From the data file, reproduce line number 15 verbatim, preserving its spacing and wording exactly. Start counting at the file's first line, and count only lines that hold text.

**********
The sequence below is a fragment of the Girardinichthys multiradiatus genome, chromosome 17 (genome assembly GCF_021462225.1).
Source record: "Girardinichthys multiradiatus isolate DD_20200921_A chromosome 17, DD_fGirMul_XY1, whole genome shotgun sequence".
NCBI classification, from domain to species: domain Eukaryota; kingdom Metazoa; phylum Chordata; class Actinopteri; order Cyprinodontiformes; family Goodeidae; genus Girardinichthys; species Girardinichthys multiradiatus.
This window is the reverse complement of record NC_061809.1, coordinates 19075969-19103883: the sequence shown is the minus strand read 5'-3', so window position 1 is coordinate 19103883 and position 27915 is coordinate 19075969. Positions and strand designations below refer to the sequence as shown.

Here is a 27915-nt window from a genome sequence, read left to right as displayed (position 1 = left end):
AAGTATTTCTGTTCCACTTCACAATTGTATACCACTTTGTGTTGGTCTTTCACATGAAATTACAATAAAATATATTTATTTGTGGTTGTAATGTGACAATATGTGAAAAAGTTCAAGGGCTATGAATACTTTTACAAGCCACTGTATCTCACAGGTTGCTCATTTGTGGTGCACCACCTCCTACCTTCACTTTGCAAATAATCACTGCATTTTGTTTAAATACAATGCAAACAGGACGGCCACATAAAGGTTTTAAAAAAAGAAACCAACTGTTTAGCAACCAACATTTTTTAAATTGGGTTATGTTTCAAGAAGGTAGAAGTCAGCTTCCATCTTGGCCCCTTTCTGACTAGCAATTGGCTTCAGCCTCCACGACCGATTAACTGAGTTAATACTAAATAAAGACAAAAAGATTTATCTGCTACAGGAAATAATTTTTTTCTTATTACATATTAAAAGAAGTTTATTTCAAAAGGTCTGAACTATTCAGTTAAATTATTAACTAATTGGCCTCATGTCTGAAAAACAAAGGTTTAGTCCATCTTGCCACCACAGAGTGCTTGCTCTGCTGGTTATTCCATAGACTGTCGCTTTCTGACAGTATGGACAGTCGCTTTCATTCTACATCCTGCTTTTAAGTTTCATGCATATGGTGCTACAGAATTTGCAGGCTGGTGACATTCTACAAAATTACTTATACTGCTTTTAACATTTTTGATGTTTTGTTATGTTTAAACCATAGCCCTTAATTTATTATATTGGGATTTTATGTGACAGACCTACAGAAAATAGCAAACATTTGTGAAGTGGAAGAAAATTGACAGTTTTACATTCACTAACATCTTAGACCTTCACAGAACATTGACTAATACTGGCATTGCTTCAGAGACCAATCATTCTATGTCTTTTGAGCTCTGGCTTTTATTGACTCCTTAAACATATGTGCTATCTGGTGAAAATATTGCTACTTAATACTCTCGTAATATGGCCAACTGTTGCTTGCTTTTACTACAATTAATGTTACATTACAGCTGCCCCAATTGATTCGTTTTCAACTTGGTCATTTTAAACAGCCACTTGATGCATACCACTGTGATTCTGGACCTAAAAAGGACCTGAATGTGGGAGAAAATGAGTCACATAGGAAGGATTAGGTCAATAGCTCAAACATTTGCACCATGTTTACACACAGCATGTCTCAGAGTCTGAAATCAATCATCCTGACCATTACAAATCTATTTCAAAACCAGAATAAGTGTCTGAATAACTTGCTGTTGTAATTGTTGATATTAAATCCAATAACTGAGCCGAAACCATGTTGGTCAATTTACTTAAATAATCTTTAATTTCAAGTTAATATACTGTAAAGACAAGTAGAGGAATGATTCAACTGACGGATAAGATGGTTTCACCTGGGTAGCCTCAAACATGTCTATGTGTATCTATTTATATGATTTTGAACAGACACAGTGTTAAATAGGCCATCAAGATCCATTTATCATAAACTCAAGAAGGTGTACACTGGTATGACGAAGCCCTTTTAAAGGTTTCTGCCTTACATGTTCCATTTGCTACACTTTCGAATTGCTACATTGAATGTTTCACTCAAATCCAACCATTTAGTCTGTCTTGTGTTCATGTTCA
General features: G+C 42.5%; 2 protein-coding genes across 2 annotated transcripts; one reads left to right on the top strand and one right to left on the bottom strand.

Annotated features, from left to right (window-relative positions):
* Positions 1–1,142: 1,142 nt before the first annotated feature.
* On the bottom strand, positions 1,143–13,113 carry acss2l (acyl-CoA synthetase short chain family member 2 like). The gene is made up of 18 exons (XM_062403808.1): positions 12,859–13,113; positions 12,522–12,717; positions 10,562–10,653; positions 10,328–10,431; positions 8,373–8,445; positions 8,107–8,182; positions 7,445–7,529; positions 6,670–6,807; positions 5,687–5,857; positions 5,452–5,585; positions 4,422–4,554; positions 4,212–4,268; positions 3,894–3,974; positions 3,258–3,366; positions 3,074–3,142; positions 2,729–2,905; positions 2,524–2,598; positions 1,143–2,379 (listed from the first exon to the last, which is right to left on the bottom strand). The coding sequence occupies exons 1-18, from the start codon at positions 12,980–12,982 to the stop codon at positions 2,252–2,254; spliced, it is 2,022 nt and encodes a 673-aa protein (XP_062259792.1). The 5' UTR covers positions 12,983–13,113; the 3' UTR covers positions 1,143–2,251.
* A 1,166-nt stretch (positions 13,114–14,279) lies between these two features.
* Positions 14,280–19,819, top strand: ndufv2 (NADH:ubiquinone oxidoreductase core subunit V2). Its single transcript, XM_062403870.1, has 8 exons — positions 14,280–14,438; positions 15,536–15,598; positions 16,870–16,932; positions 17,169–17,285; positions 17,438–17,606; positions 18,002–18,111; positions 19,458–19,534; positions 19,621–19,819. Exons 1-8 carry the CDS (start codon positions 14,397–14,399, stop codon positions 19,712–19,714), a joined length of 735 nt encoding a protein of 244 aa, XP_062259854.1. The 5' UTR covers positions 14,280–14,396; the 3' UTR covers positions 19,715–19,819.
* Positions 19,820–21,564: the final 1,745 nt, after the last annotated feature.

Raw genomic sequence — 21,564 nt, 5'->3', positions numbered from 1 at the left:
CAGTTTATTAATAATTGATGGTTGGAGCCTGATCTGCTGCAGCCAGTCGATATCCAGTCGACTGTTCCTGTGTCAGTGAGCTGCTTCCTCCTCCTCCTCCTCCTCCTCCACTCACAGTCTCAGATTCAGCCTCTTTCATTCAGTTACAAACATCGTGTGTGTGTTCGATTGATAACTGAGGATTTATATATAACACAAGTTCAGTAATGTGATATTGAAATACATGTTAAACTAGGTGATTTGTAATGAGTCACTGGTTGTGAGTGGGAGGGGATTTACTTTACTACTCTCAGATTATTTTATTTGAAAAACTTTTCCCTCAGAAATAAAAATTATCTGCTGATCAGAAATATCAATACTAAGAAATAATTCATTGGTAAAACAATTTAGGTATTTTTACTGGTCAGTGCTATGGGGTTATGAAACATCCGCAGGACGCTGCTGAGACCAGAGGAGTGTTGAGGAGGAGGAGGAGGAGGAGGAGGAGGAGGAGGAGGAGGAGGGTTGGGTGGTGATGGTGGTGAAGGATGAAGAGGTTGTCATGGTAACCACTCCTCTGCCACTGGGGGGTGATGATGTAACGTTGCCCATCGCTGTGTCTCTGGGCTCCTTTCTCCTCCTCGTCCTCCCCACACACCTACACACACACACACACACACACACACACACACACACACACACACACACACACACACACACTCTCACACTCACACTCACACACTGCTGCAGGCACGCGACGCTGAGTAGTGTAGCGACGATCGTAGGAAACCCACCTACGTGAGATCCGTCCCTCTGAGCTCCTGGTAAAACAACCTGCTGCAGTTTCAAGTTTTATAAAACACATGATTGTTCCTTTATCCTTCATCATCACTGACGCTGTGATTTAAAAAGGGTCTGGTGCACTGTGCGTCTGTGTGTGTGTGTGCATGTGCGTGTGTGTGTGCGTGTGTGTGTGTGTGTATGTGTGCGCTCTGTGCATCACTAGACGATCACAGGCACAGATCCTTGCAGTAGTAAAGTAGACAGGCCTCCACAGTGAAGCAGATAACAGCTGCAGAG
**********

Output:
CAGTTTATTAATAATTGATGGTTGGAGCCTGATCTGCTGCAGCCAGTCGATATCCAGTCGACTGTTCCTGTGTCAGTGAGCTGCTTCCTCCTCCTCCTCCTCCTCCTCCACTCACAGTCTCAGATTCAGCCTCTTTCATTCAGTTACAAACATCGTGTGTGTGTTCGATTGATAACTGAGGATTTATATATAACACAAGTTCAGTAATGTGATATTGAAATACATGTTAAACTAGGTGATTTGTAATGAGTCACTGGTTGTGAGTGGGAGGGGATTTACTTTACTACTCTCAGATTATTTTATTTGAAAAACTTTTCCCTCAGAAATAAAAATTATCTGCTGATCAGAAATATCAATACTAAGAAATAATTCATTGGTAAAACAATTTAGGTATTTTTACTGGTCAGTGCTATGGGGTTATGAAACATCCGCAGGACGCTGCTGAGACCAGAGGAGTGTTGAGGAGGAGGAGGAGGAGGAGGAGGAGGAGGAGGAGGAGGAGGGTTGGGTGGTGATGGTGGTGAAGGATGAAGAGGTTGTCATGGTAACCACTCCTCTGCCACTGGGGGGTGATGATGTAACGTTGCCCATCGCTGTGTCTCTGGGCTCCTTTCTCCTCCTCGTCCTCCCCACACACCTACACACACACACACACACACACACACACACACACACACACACACACACACACACACACACTCTCACACTCACACTCACACACTGCTGCAGGCACGCGACGCTGAGTAGTGTAGCGACGATCGTAGGAAACCCACCTACGTGAGATCCGTCCCTCTGAGCTCCTGGTAAAACAACCTGCTGCAGTTTCAAGTTTTATAAAACACATGATTGTTCCTTTATCCTTCATCATCACTGACGCTGTGATTTAAAAAGGGTCTGGTGCACTGTGCGTCTGTGTGTGTGTGTGCATGTGCGTGTGTGTGTGCGTGTGTGTGTGTGTGTATGTGTGCGCTCTGTGCATCACTAGACGATCACAGGCACAGATCCTTGCAGTAGTAAAGTAGACAGGCCTCCACAGTGAAGCAGATAACAGCTGCAGAG